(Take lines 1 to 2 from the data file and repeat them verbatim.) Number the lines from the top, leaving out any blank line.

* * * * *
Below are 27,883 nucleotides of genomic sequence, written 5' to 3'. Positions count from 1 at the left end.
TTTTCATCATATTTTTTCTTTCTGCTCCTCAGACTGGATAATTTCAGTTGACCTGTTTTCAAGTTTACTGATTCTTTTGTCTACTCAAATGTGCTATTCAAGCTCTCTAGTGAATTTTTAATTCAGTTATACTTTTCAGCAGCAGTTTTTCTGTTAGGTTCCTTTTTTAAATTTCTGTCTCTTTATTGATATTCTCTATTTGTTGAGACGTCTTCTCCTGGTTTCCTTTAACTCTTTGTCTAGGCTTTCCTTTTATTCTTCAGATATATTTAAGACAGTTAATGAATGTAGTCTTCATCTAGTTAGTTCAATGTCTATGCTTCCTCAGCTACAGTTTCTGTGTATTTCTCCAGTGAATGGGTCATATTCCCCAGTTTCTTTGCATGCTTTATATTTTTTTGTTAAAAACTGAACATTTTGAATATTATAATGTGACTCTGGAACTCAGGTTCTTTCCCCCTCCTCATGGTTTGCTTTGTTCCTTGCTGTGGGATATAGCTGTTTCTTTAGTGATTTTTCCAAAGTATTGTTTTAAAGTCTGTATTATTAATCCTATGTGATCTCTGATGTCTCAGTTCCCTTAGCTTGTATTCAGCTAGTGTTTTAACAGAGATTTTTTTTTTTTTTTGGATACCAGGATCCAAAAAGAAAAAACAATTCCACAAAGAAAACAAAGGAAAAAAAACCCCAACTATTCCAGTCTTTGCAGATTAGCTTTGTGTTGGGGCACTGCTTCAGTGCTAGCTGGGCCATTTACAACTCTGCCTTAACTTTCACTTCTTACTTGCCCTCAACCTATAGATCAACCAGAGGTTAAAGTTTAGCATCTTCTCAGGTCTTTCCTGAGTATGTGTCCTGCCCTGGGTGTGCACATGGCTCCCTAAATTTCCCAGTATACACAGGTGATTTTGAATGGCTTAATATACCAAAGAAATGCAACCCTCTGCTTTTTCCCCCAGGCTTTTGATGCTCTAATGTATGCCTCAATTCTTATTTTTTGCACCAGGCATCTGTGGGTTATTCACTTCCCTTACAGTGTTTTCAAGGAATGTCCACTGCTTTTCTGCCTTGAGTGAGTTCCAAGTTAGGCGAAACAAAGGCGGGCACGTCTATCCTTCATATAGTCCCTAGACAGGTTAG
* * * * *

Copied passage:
Below are 27,883 nucleotides of genomic sequence, written 5' to 3'. Positions count from 1 at the left end.
TTTTCATCATATTTTTTCTTTCTGCTCCTCAGACTGGATAATTTCAGTTGACCTGTTTTCAAGTTTACTGATTCTTTTGTCTACTCAAATGTGCTATTCAAGCTCTCTAGTGAATTTTTAATTCAGTTATACTTTTCAGCAGCAGTTTTTCTGTTAGGTTCCTTTTTTAAATTTCTGTCTCTTTATTGATATTCTCTATTTGTTGAGACGTCTTCTCCTGGTTTCCTTTAACTCTTTGTCTAGGCTTTCCTTTTATTCTTCAGATATATTTAAGACAGTTAATGAATGTAGTCTTCATCTAGTTAGTTCAATGTCTATGCTTCCTCAGCTACAGTTTCTGTGTATTTCTCCAGTGAATGGGTCATATTCCCCAGTTTCTTTGCATGCTTTATATTTTTTTGTTAAAAACTGAACATTTTGAATATTATAATGTGACTCTGGAACTCAGGTTCTTTCCCCCTCCTCATGGTTTGCTTTGTTCCTTGCTGTGGGATATAGCTGTTTCTTTAGTGATTTTTCCAAAGTATTGTTTTAAAGTCTGTATTATTAATCCTATGTGATCTCTGATGTCTCAGTTCCCTTAGCTTGTATTCAGCTAGTGTTTTAACAGAGATTTTTTTTTTTTTTTGGATACCAGGATCCAAAAAGAAAAAACAATTCCACAAAGAAAACAAAGGAAAAAAAACCCCAACTATTCCAGTCTTTGCAGATTAGCTTTGTGTTGGGGCACTGCTTCAGTGCTAGCTGGGCCATTTACAACTCTGCCTTAACTTTCACTTCTTACTTGCCCTCAACCTATAGATCAACCAGAGGTTAAAGTTTAGCATCTTCTCAGGTCTTTCCTGAGTATGTGTCCTGCCCTGGGTGTGCACATGGCTCCCTAAATTTCCCAGTATACACAGGTGATTTTGAATGGCTTAATATACCAAAGAAATGCAACCCTCTGCTTTTTCCCCCAGGCTTTTGATGCTCTAATGTATGCCTCAATTCTTATTTTTTGCACCAGGCATCTGTGGGTTATTCACTTCCCTTACAGTGTTTTCAAGGAATGTCCACTGCTTTTCTGCCTTGAGTGAGTTCCAAGTTAGGCGAAACAAAGGCGGGCACGTCTATCCTTCATATAGTCCCTAGACAGGTTAG